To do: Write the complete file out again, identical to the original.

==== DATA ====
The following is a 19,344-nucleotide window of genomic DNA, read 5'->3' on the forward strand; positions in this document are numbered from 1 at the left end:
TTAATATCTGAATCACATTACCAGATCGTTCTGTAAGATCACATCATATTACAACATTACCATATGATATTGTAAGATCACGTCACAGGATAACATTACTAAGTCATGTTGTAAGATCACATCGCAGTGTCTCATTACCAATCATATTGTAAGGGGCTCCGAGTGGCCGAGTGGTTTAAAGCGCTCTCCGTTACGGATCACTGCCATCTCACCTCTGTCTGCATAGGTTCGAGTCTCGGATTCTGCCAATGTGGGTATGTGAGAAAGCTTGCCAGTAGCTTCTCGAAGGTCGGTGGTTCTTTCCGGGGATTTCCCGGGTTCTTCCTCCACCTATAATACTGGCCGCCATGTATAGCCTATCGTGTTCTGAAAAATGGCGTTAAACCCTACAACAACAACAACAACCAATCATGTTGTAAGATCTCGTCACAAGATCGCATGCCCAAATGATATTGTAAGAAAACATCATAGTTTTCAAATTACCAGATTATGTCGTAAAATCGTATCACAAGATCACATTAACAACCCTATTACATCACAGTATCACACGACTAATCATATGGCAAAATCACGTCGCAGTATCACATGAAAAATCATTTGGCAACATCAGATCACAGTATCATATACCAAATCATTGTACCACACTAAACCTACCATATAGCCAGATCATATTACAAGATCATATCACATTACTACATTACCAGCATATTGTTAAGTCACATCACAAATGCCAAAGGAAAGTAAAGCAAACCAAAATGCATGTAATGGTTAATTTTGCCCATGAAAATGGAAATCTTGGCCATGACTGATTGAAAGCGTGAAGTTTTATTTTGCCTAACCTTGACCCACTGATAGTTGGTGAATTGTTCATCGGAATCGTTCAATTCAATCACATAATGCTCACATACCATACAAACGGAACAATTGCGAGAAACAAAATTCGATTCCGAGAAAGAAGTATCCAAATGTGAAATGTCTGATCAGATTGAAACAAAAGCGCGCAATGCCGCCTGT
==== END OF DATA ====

The following is a 19,344-nucleotide window of genomic DNA, read 5'->3' on the forward strand; positions in this document are numbered from 1 at the left end:
TTAATATCTGAATCACATTACCAGATCGTTCTGTAAGATCACATCATATTACAACATTACCATATGATATTGTAAGATCACGTCACAGGATAACATTACTAAGTCATGTTGTAAGATCACATCGCAGTGTCTCATTACCAATCATATTGTAAGGGGCTCCGAGTGGCCGAGTGGTTTAAAGCGCTCTCCGTTACGGATCACTGCCATCTCACCTCTGTCTGCATAGGTTCGAGTCTCGGATTCTGCCAATGTGGGTATGTGAGAAAGCTTGCCAGTAGCTTCTCGAAGGTCGGTGGTTCTTTCCGGGGATTTCCCGGGTTCTTCCTCCACCTATAATACTGGCCGCCATGTATAGCCTATCGTGTTCTGAAAAATGGCGTTAAACCCTACAACAACAACAACAACCAATCATGTTGTAAGATCTCGTCACAAGATCGCATGCCCAAATGATATTGTAAGAAAACATCATAGTTTTCAAATTACCAGATTATGTCGTAAAATCGTATCACAAGATCACATTAACAACCCTATTACATCACAGTATCACACGACTAATCATATGGCAAAATCACGTCGCAGTATCACATGAAAAATCATTTGGCAACATCAGATCACAGTATCATATACCAAATCATTGTACCACACTAAACCTACCATATAGCCAGATCATATTACAAGATCATATCACATTACTACATTACCAGCATATTGTTAAGTCACATCACAAATGCCAAAGGAAAGTAAAGCAAACCAAAATGCATGTAATGGTTAATTTTGCCCATGAAAATGGAAATCTTGGCCATGACTGATTGAAAGCGTGAAGTTTTATTTTGCCTAACCTTGACCCACTGATAGTTGGTGAATTGTTCATCGGAATCGTTCAATTCAATCACATAATGCTCACATACCATACAAACGGAACAATTGCGAGAAACAAAATTCGATTCCGAGAAAGAAGTATCCAAATGTGAAATGTCTGATCAGATTGAAACAAAAGCGCGCAATGCCGCCTGT